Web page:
Get Thee to a Former Monastery or Nunnery
By Robin Jovanovich
We bought our tickets, we knew where we were going the week after Christmas, and we — and the dog — were looking forward to miles of walks along San Diego’s beaches and parks, and to catching a few rays in the big backyard of our modest bungalow, where the bloom is never off the rose.
But an even better plan was presented to us by good friends, who are also first-class traveling companions: join them on a guided tour of Pompeii, Herculaneum, and Naples. We hadn’t been to that part of Italy since 1983, and on that day many moons ago it was 107 degrees when we roamed the ruins with our then 5- and 3½-year-old sons. Yes, they were excited to be in an area where gladiators once fought, but they were keenly disappointed to discover that Mount Vesuvius had already erupted.
Naples at First Light
Having recently fallen hard for a series of novels by Maurizio de Giovanni about a Neapolitan police commissioner, or maybe the mesmerizing commissioner himself, that take place between the end of the first World War and the beginning of the second, I was suddenly intrigued to explore the Mezzogiorno.
While we stayed in a well-appointed and fresco-filled former 16th-century monastery in Naples, the San Francesco al Monte, and our room overlooked the Gulf of Naples, I would have to agree with author de Giovanni that Naples is best viewed from a distance. It is as gritty as it was 35 years ago, and danger always seems to be lurking around every dirty corner. But it is also rich in art, archaeology, and history.
Andante Travels took us to every corner, other than Elena Ferrante’s neighborhood, which two of the members on our trip were determined to discover on our afternoon off. We gladly followed but left them after an hour of traveling the city’s poorest streets, where African immigrants were struggling to sell wares no one was interested in buying.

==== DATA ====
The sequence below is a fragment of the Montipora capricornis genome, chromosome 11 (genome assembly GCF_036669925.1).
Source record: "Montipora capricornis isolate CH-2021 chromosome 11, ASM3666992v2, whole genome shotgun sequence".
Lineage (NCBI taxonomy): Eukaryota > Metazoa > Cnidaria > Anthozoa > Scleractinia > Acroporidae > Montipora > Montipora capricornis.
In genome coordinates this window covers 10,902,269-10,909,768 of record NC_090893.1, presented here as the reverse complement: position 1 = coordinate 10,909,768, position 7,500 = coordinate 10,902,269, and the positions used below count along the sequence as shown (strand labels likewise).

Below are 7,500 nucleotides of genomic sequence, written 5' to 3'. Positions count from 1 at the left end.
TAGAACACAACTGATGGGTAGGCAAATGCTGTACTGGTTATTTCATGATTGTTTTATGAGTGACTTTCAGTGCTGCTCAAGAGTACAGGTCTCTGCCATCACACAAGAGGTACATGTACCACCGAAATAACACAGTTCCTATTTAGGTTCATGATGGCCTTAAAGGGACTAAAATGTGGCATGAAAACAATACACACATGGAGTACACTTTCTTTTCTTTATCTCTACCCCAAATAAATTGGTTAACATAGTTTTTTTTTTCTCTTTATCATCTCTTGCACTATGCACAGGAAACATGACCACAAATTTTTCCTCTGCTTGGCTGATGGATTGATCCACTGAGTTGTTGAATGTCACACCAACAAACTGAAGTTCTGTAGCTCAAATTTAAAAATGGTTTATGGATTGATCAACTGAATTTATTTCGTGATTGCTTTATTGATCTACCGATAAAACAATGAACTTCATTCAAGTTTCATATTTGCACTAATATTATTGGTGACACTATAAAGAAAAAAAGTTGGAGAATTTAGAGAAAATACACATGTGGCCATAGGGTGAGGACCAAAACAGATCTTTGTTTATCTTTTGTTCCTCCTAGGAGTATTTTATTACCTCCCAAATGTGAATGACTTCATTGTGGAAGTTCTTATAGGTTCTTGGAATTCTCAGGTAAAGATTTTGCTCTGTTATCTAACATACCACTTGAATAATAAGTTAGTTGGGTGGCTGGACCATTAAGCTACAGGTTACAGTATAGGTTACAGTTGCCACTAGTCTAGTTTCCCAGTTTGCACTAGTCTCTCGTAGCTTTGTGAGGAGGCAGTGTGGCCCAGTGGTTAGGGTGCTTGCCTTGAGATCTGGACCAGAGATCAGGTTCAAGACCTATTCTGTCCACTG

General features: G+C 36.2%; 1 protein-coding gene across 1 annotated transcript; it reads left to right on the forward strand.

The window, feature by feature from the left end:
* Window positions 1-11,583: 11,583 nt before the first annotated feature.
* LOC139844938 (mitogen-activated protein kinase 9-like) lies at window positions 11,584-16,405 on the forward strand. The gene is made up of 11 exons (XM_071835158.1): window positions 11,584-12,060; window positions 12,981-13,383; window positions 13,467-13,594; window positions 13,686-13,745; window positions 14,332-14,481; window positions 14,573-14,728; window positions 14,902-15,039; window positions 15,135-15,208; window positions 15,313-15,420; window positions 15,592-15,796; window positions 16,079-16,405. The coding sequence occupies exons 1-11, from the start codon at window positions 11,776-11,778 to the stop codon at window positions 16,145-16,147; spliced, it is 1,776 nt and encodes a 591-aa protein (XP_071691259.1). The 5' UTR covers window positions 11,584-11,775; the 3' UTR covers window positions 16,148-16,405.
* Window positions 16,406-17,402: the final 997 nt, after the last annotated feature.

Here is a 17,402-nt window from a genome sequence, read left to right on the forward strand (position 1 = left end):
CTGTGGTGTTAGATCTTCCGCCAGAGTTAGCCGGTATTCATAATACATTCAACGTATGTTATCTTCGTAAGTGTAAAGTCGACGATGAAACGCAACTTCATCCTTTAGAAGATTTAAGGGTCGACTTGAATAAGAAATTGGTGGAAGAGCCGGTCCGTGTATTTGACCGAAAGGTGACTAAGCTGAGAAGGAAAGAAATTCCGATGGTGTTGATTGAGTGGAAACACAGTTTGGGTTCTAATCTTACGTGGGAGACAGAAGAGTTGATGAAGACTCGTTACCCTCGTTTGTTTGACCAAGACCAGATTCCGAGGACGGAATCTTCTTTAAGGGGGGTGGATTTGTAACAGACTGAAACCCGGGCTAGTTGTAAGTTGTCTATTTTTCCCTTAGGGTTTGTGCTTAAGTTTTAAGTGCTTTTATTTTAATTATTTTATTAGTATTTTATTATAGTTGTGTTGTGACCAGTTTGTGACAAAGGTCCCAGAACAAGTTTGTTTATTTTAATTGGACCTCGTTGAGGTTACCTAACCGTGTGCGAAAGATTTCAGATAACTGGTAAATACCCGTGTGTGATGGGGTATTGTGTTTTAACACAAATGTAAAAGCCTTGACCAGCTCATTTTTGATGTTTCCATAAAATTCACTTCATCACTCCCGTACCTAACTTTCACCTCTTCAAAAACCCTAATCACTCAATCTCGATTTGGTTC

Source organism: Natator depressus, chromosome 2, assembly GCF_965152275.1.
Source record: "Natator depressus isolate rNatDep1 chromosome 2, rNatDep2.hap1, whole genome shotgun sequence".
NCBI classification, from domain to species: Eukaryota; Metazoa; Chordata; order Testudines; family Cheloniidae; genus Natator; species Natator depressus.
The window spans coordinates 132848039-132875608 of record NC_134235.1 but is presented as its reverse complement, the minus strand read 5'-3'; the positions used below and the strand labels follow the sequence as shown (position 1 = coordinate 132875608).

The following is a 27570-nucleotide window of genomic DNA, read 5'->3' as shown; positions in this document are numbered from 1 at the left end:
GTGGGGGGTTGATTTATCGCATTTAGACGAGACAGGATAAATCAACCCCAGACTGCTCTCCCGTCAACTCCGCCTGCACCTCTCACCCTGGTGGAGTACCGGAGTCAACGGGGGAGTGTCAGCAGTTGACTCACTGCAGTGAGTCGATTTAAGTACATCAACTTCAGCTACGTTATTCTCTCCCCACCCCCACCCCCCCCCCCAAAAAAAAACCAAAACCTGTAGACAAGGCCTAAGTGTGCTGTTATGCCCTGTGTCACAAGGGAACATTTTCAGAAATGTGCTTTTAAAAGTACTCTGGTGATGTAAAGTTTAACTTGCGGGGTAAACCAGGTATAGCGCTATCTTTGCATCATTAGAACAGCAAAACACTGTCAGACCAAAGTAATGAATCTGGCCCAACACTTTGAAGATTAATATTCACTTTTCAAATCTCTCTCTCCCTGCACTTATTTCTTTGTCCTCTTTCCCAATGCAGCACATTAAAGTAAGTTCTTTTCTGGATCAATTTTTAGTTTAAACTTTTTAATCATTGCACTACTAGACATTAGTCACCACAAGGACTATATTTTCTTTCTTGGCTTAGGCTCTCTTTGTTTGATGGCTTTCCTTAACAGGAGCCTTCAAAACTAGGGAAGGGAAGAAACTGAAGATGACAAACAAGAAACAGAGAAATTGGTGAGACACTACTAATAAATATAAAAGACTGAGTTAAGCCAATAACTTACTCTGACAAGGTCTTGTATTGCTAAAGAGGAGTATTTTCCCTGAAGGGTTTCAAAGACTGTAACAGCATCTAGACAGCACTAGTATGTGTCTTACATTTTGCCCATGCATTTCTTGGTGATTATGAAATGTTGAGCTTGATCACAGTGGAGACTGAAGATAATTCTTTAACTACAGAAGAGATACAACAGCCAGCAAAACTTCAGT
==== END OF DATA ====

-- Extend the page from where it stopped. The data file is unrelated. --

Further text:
The mosaics at the National Archaeological Museum are luminous. A visit to the excavated market and streets below the cloister of Santa Chiara was the beginning of our education about everyday Roman life. And what a full and accomplished life it was. What didn’t the Romans, or Greeks, invent, achieve, establish or first build? More importantly, is every American child still learning Greek and Roman history?
Piazza Del Plebiscito in Naples
One day in Pompeii is not enough. In an ideal world, one would spend a year there unearthing more treasures buried by the volcano in 79 A.D. and wandering the ruins.
Seventeen years before the eruption of Mount Vesuvius, Herculaneum was buried by “pyroclastic” surges. We saw the skeletons of many who were trapped and what remains.
In Pozzuoli we walked through an amphitheater designed by the same architects who built the Colosseum. That was indeed impressive, but in some ways less remarkable than Piscina Mirabilis, the ancient cistern, which stored drinking water for the western Roman fleet. Everyone on the tour lingered below ground to appreciate this engineering achievement and listened intently as our guide, John Shepherd, brought us closer to enlightenment.
Remains of Roman Market in Pozzuoli
We all felt a certain lightness of being on New Year’s Eve. The city explodes with lights — firecrackers — from dusk to close to dawn. All our group had to do to enjoy the show was head to the rooftop garden of our hotel. We Facetimed our grandson in Rye. “Isn’t this incredible?” we shouted. He was excited but kept waiting for evidence of the other local tradition we’d told him about — furniture and furnishings being thrown out of windows as residents discard the old to make way for the new. (If only he’d been patient. The streets were strewn with old sofas and mattresses the morning of the first day of 2019.)
One of the things I’ll remember most about Naples was our tour group, which was mostly British citizens, all well-educated, delightful, and curious. At breakfast the first day, we agreed not to talk about Brexit if they agreed not to talk about our President. We kept to that rule until the next to last night when we were comfortable enough to discuss anything, including the future of the Royal Family, with ease.
From Naples, my husband and I took a train to Rome, where we explored more ruins, visited a number of glorious palazzos and churches for the first time, got into the Vatican Museum early enough to truly appreciate the glories of Raphael and Michelangelo, and stayed in Trastevere, on the other side of the Tiber River, in, of all places, a converted nunnery.